Parkinson’s (mate pākenetana) is a neurological condition that affects movement and coordination. Symptoms of Parkinson’s usually take many years to develop. The first sign is often a tremor or slowness of movement. Although there is currently no cure, symptoms can be treated.
On this page, you can find the following information:
- What is Parkinson's?
- How common is Parkinson's?
- What causes Parkinson's?
- What are the symptoms of Parkinson's?
- How is Parkinson's diagnosed?
- How is Parkinson's treated?
- Self-care with Parkinson's
- Parkinson’s is one of the most common neurological (brain and nervous system) conditions. It affects movement and coordination.
- Most people develop it between the ages of 55 to 65 years. Symptoms get worse slowly over about 15 years.
- The first sign of Parkinson’s is often a tremor or slowness of movement.
- There is currently no cure for Parkinson’s, but symptoms can be treated with medication, surgery and lifestyle changes.
- It’s important that anyone with Parkinson’s and their family/whānau get information about the condition and support to manage it.
Parkinson’s is a neurological condition, which means it affects your brain and nervous system. It is progressive, which means it gradually gets worse. You do not suddenly develop Parkinson’s. The condition develops slowly as nerves in a part of your brain called the substantia nigra degenerate or die slowly.
Parkinson’s has both motor and non-motor symptoms:
- motor symptoms include control of coordination, movement and mobility
- non-motor symptoms include things such as changes to your senses, energy levels, mood and cognitive abilities (perception, memory, judgement, reasoning, etc).
Parkinson’s is often called Parkinson’s disease. However, it is not contagious and can't be spread from one person to another. With good medical treatment, Parkinson's generally has only a minor effect on life expectancy.
About 1 in 500 people have Parkinson’s. Most people develop it between 55 to 65 years of age.
- Parkinson’s is most common in older people. About 1 in 100 people over the age of 60 are diagnosed with Parkinson’s.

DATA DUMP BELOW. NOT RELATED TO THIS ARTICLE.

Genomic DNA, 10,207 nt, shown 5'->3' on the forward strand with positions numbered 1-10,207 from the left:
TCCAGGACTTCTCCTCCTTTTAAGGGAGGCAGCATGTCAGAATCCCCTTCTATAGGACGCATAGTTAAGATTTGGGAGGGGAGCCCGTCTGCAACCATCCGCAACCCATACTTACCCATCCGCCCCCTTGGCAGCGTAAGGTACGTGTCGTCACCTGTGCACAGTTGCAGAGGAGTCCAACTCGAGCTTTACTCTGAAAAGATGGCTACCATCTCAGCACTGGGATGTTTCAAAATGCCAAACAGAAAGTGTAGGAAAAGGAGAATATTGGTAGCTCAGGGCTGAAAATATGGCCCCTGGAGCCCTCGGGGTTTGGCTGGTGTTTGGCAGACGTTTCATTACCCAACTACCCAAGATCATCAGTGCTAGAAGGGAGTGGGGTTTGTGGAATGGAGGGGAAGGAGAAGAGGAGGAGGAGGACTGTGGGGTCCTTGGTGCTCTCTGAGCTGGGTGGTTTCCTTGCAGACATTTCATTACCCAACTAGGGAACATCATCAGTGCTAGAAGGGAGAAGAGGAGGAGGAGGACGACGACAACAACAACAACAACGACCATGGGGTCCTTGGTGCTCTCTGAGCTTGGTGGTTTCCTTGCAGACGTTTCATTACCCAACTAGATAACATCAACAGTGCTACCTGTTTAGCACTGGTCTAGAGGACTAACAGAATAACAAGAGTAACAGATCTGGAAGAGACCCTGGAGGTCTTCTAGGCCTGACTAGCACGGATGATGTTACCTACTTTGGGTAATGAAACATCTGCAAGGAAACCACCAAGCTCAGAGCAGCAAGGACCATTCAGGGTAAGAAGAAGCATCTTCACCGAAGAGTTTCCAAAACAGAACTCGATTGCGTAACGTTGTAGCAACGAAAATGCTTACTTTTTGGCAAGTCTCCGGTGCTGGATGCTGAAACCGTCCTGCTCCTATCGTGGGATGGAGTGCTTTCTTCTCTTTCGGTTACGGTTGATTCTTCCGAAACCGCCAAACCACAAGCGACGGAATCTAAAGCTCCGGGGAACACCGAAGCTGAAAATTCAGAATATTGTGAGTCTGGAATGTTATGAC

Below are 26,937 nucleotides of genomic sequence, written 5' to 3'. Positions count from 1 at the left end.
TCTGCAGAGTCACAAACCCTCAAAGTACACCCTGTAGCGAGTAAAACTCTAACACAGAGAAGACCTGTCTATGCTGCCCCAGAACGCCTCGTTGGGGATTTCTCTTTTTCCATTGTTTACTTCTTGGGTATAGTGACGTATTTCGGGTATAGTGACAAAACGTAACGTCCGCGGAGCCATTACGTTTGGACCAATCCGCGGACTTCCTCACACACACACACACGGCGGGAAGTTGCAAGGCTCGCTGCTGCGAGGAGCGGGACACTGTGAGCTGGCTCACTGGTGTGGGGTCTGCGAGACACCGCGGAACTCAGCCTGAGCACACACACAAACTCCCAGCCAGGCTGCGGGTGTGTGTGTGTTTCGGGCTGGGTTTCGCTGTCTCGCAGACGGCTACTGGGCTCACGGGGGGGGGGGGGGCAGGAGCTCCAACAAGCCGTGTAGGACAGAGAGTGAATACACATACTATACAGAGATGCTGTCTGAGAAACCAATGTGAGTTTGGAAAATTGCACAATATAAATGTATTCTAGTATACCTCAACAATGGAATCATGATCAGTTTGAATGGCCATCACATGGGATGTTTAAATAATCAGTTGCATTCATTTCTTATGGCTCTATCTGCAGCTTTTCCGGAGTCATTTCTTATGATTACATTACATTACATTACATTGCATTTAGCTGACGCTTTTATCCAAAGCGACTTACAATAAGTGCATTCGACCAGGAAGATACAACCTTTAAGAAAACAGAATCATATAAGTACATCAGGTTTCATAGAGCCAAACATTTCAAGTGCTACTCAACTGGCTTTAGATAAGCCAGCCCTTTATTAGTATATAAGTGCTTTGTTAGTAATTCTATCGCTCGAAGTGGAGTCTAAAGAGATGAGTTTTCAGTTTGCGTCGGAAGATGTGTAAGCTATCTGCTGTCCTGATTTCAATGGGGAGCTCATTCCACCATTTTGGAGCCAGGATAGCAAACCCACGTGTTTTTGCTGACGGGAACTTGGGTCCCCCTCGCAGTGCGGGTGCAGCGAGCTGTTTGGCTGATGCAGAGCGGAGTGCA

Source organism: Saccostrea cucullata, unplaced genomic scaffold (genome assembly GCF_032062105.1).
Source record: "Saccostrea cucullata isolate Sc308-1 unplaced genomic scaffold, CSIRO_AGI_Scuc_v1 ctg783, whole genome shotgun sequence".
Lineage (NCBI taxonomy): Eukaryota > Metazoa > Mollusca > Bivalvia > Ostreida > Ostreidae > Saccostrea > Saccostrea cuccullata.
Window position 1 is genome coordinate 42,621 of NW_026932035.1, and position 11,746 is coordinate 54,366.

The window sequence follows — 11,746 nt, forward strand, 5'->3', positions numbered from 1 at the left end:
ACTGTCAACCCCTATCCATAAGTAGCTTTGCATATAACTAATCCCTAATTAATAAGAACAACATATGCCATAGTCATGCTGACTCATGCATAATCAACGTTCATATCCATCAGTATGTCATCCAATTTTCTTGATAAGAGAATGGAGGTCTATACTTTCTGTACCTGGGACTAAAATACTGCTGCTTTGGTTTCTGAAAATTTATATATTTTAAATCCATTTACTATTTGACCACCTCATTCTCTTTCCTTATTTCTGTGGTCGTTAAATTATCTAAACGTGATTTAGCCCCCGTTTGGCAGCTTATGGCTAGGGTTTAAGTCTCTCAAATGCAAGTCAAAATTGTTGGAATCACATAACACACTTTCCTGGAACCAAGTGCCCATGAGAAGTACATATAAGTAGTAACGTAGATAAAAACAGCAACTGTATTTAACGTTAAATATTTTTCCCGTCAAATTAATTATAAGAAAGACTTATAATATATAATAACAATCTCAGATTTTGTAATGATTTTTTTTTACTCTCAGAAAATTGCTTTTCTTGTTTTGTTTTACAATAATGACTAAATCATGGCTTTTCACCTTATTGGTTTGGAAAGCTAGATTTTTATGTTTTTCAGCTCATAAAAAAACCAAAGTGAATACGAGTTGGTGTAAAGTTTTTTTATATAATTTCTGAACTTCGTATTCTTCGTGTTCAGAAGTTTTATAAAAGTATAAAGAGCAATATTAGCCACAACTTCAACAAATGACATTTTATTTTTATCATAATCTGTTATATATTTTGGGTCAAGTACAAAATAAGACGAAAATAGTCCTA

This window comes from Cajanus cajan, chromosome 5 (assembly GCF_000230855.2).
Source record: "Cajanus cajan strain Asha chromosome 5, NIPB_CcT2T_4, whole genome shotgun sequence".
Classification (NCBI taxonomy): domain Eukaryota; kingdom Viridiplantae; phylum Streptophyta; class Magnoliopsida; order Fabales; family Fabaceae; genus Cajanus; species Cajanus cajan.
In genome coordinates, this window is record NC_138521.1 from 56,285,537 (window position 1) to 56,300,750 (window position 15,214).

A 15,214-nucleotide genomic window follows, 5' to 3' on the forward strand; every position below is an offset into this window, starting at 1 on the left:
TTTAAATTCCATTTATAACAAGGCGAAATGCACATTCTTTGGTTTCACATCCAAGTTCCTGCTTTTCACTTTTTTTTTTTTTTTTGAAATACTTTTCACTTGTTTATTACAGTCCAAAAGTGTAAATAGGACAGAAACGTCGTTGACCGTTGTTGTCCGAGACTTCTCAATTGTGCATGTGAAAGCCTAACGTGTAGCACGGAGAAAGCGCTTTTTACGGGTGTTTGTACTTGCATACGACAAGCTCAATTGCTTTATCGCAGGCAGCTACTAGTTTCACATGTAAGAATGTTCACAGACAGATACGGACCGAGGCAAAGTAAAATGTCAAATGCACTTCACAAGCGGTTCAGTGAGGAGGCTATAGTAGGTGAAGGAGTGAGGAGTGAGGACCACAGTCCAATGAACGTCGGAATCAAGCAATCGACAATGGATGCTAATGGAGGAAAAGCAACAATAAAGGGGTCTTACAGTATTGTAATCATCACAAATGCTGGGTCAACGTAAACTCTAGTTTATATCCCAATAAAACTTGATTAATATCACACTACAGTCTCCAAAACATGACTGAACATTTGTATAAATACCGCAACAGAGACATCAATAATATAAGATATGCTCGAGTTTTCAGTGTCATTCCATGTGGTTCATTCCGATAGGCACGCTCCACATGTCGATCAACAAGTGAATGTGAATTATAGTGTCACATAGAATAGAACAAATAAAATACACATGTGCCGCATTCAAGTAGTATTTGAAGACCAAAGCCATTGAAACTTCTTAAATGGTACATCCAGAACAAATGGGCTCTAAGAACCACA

- Parkinson’s in people younger than 60 years of age is known as early-onset Parkinson’s. Of people diagnosed with Parkinson’s, about 1 in 20 are younger than 40 years.
- In rare cases, Parkinson’s-like symptoms can occur in children and teenagers. This is known as juvenile parkinsonism and is considered to be a separate condition to Parkinson’s.
There is a very small increase in Parkinson’s risk in people with family/whānau who have Parkinson’s.
Parkinson’s is caused by a loss of nerve cells in the part of the brain called the substantia nigra. These nerve cells are responsible for producing a chemical called dopamine. Dopamine acts as a messenger between the parts of the brain and nervous system that help control and co-ordinate body movements.
It is not known why this develops in some people. Researchers are looking into possible causes, including genetic changes and environmental factors, such as toxic chemicals.
Parkinson’s is broken into early and late stages.
- Early-stage – mild symptoms or disability.
- Late-stage – motor symptoms have further developed and there is more limitation in day-to-day life.
The three main symptoms of Parkinson's disease affect your physical movement (motor symptoms):
- About 70% of people with Parkinson’s have a tremor.
- The tremor involves shaking, particularly when resting. It often occurs in one hand or arm rather than both (at least to start with).
- Rigid muscles can make it harder to turn over in bed, get out of a chair, do up buttons, etc.
- Stiffness can also affect your posture and facial expressions and lead to aches in your muscles.
- Slowness of movement (also known as bradykinesia)
- It can be hard to start a movement, or it might take you longer to do a task.
- This can also affect repetitive movements, like handwriting and getting dressed.
You may also experience a range of other physical and mental symptoms (non-motor symptoms), such as:
- depression, anxiety or loss of interest in life
- disturbance of normal sleep
- extreme tiredness
- lack of sense of smell
- trouble swallowing or speaking
- skin sensations and pain.
The main symptoms of Parkinson's are also the main symptoms of a number of conditions that are grouped together under the term parkinsonism.
What is parkinsonism?
Parkinsonism is an umbrella term for neurological disorders that cause Parkinson’s-like movement problems, such as tremors, slow movement and stiffness. Parkinson’s is the most common condition in this area, but there are other conditions that can cause these symptoms.